New research identifies an early cause of intestinal inflammation, which is one of the first stages of inflammatory bowel disease and irritable bowel syndrome.
Those conditions afflict around 11 percent of the world’s population.
“Within your intestines lies a ‘second brain’ called the enteric nervous system.”
The discovery, featured in the current issue of Cellular and Molecular Gastroenterology and Hepatology, points to communication between sensory neurons in the gut and a class of non-neuronal cells—enteric glia—as the culprits.
“The gut has its own brain and that has more neurons in the intestines than in the spinal cord. Within your intestines lies a ‘second brain’ called the enteric nervous system,” says Brian Gulbransen, a neuroscientist at Michigan State University and the study’s senior author. “The enteric nervous system is an exceedingly complex network of neural circuits that programs a diverse array of gut patterns and is responsible for controlling most gastrointestinal functions.”
Accompanying the neurons in this second brain are enteric glia, which are responsible for regulating inflammation. The disruption of neural circuits in the gut by inflammation is considered an important factor in the development of irritable bowel syndrome and inflammatory bowel disease.
The research team pinpointed that before the first hints of intestinal pain or rumblings, specific molecular changes spark the discomfort. Tachykinins, peptides that are keys to pain transmission and intestinal contractions, drive enteric neuroinflammation.
The gut’s major source of tachykinins are enteric neurons. Tachykinins drive neuroinflammation in the gut through a “multicellular cascade” of enteric neurons, bead-like TRPV1-positive nerve fibers and enteric glia.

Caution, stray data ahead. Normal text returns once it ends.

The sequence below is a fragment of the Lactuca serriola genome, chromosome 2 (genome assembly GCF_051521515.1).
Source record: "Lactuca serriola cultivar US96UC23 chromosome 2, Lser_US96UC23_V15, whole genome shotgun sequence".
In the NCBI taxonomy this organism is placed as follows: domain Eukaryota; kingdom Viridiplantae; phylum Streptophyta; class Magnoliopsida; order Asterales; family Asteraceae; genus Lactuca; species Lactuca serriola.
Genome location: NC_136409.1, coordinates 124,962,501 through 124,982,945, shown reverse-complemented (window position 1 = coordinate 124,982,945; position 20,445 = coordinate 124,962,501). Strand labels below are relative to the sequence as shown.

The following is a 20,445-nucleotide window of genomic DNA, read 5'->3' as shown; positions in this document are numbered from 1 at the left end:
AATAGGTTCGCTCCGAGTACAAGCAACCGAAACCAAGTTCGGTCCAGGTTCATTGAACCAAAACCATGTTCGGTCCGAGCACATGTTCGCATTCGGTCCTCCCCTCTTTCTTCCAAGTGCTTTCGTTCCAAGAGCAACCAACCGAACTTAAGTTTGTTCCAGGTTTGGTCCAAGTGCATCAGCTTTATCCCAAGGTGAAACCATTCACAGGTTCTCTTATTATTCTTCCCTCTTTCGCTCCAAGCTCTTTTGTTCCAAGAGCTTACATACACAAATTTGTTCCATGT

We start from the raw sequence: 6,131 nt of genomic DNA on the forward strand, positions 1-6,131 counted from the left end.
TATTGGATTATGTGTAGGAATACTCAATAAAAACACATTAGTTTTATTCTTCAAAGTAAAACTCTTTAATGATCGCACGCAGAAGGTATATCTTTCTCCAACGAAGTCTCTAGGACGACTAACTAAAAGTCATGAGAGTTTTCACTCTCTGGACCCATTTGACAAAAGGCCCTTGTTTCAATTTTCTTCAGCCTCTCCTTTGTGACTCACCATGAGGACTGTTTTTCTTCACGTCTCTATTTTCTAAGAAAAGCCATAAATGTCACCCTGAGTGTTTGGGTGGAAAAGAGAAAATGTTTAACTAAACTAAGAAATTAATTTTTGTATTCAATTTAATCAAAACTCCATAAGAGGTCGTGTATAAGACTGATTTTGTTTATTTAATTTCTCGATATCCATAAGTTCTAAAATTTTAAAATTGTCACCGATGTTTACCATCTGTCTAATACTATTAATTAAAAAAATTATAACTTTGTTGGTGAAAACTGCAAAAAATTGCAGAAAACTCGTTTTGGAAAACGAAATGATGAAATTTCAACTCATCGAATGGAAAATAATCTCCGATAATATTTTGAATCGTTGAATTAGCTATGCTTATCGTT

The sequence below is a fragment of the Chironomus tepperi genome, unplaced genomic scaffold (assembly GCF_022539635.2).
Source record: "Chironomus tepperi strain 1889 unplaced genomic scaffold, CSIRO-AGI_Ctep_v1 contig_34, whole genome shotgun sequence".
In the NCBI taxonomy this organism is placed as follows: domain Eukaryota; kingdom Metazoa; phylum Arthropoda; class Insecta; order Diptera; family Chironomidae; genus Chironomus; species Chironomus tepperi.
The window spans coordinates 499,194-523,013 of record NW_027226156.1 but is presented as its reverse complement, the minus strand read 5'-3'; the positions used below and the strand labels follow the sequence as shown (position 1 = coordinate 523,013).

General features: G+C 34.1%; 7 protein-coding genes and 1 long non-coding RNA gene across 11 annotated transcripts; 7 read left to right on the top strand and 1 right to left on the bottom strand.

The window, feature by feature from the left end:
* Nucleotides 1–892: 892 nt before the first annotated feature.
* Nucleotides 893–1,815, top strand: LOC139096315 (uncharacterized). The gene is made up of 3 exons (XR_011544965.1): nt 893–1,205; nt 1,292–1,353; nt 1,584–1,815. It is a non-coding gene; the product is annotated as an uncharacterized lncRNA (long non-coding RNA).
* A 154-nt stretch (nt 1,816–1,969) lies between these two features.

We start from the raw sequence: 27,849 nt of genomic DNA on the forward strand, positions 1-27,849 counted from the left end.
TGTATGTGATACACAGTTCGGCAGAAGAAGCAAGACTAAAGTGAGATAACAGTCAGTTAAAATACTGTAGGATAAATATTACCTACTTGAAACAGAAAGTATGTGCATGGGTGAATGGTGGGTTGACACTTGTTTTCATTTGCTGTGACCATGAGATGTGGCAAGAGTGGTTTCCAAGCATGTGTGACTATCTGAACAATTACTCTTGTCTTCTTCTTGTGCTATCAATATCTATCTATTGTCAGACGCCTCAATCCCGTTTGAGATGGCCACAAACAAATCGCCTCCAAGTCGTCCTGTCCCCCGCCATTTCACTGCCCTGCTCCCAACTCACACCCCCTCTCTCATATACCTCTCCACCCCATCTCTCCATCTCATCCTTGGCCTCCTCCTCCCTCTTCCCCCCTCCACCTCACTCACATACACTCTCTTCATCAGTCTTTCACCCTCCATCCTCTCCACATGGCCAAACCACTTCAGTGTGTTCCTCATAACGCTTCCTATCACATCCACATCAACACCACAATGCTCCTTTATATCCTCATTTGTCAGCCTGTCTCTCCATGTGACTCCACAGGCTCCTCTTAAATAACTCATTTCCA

Gulbransen’s team revealed that glial cells, once thought to be supporting cells, are active signaling cells involved in much of the cross talk that happens in the gut. The key is isolating a single voice rather than stifling the entire cacophony, Gulbransen says.
“Post inflammation, there are still many angry glial cells. Because they’ve amped up their signaling, they make you, and your gut, more sensitive,” Gulbransen says. “We hope we can turn them back to happy glia, reduce the sensitivity, and return gut function to normal.”
One of those single voices—the key to intestinal happiness—is NK2R, a receptor that’s a critical mechanism in driving neuron-to-glia signaling. The team is just starting to understand the genes involved and inventorying what’s being activated and what’s not. But NK2R is proving promising.
“By blocking the receptor with GR 159897, which is a known NK2 receptor antagonist drug, it disconnected the signaling between neurons and glia,” he says. “It proved to be quite effective in accelerating recovery from inflammation.”
This foundation could lead to more targets that could be treated with drugs that would reset the sensitivity of these neurons.
The National Institutes of Health and the Crohn’s and Colitis Foundation of America funded the work.
Source: Michigan State University